Betsy Talks Fashion, “Fair” & Her Unlikely Path To The Pop World: Interview
Betsy caught us all off guard in the winter months, as new artists often do, and broke our hearts with her fragile, unconventional ballad “Fair.” Since then, the Welsh singer has flourished throughout 2016, releasing her six-song Fair -EP and a brand new single, “Lost & Found.”
I met up with the blonde singer a few months back at the New York offices of her label, Columbia, and was taken aback — yes, once again — to find that the joyful, joke-cracking Betsy sitting across from me is the same artist who recorded the heartbreaking “Fair.”
Head below to learn how this new musical talent forged a path from her family’s goose farm to the fashion industry, and then, ultimately, to the world of pop.
Let’s start with a simple question: What’s your preferred method when it comes to writing lyrics? BETSY: Pens, really. I have started using a computer because it’s kind of easier, since I can move around and I love to color the lyrics. It’s almost like when you take things off a list — if I write a verse and it’s done, I’ll color it pink, so I’m like, this is good! That’s one bit done. I quite like that.
I first heard “Fair” in the winter and it completely blew me away. How did that song come about for you? BETSY: Do you know my general story? Goose farm in Wales?
So that’s true? I assumed that was an urban legend. BETSY: Yeah, that is completely true. My parents are goose farmers. At Christmas we had to like — I did all the kind of plucking and that kind of thing and all the gruesome stuff. I wasn’t looking as glamorous as I am today. [Laughs] I was in overalls and moon boots, because it’s freezing outside. That’s where I’m from and I always, always wanted to do music. But being from a farm in the middle of nowhere, it kind of seemed like such a massive job. My parents were quite keen for me to have a job and I think I was probably really shit at that point so they were really like not encouraging me. So I went to London, studied fashion and I got offered a job halfway through my degree to go to Paris to design for Balenciaga. It’s one of those one-in-a-million jobs, but I wanted to do music.
Of course, [fashion is] as intense as music, so you can’t do fashion and music; you have to choose. I [knew I’d] always regret not trying, so I left the job, went back home to the farm and made a little demo using Garage Band, posted it to a load of fake addresses — it’s terrible, it’s the yellow pages kind of thing. If I had a copy now and I looked at it I’d be like, “I know none of this people”. I sent all those out and then one of them got to my friend’s brother in a PR company in London. Then when I met my managers — I think I was working in a bar or something — they said, “Here’s 500 quid; quit your job, don’t work for two months and go write. So I went to live in my caravan. The caravan in the background of the publicity photo is in my brother’s backyard. I went to live in there and I wrote the album and my most of what the EP is and everything. Then from that I got signed.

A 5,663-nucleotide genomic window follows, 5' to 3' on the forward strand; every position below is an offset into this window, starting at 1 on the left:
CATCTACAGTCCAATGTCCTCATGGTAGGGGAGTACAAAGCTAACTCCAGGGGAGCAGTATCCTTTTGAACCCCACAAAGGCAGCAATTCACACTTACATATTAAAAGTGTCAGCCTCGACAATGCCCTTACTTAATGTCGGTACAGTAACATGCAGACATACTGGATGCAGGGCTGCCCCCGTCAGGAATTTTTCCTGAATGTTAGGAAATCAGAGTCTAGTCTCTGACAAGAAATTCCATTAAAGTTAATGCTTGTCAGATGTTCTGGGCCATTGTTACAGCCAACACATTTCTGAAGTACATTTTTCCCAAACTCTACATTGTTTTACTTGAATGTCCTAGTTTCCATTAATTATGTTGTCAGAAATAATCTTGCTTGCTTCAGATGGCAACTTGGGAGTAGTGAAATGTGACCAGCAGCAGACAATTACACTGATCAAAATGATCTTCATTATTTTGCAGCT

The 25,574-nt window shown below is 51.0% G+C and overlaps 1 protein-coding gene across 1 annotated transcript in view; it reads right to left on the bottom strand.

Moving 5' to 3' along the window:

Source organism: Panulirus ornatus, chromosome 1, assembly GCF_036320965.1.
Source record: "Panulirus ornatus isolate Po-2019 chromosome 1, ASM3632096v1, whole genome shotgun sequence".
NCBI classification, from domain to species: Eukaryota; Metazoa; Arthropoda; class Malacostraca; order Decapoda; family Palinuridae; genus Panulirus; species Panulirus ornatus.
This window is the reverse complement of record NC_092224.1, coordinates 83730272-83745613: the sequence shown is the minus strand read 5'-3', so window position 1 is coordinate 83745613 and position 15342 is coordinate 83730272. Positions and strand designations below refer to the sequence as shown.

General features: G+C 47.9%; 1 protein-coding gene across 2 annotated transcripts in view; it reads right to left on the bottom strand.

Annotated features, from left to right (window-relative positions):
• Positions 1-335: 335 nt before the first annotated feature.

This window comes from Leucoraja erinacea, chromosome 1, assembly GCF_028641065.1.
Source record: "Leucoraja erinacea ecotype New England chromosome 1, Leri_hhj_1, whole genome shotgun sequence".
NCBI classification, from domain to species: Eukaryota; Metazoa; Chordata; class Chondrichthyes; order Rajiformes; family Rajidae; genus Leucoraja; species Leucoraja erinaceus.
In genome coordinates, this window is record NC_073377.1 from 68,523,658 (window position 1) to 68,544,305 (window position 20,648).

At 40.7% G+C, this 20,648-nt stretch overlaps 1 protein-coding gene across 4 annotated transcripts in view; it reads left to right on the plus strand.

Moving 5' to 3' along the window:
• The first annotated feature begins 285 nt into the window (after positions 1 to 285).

Your record deal came about pretty quickly. BETSY: Because of the way I write — because I use Logic only now, but before I was using Garage Band — you can hear what the songs are going to sound like. Yes they sound rough, but I’d written string parts; I’d written all the main hooks;, I’d written all the lyrics and melodies. It was all there. And there were some rough drums beats and stuff, so I think that’s how I probably managed to get the deals. It wasn’t like, “Oh, maybe we should put her in and get her with some writers,” and, “I wonder what kind of music she’s gonna make?” It was clear what my songs were. It’s not random. So that’s why it was kind of been quick.
I was going to ask what the most unusual place is you’ve written lyrics, but I think I might know the answer to that. BETSY: The caravan is pretty unusual, yeah. There had been a bloke living in it before me for a couple of months. He was like a farm guy. This caravan is really old, and there’s a hole in the floor and a hole in the roof, water doesn’t work and it’s really stinky because this guy would only fry food. There was grease all down the whole of the caravan and he’d been smoking in there as well. I spent three days bleaching the whole thing. But it was so inspiring because in a sense you’re like, “I have to write my way out of this.” It’s kind of shit or bust situation. I’d just given up a really good job.
Since this all happened pretty fast for you, what’s it been like to sit back and watch the reaction to your music this year? BETSY: I kind of thought it would kind of sit there amongst the world and the massive Internet. How many millions of songs are out there and just kind of do a little floating around kind of thing? I was actually kind of surprised when they told me [“Fair”] had million plays on Spotify. Also, there are people on Twitter or Facebook saying, “Oh, I’m going through this right now,” or “That song’s exactly about something in my life.” I’ve had people say that to me since. For me. that’s what I strive for when I write and things, to make something that is gonna resonate with people. When I sit down to write I always want to write something that hopefully my grandkids are going to listen to and be like, “Shit, that was just a really fucking good song.”
If you hadn’t pursued music, would you still be involved with the fashion world? BETSY: Yes, probably, because I did like it. I am apparently quite good at it. I suppose I would be doing fashion or I might be like living in Sicily, farming chickens or something.
Betsy’s Fair – EP and her new single “Lost & Found” are both available now on iTunes.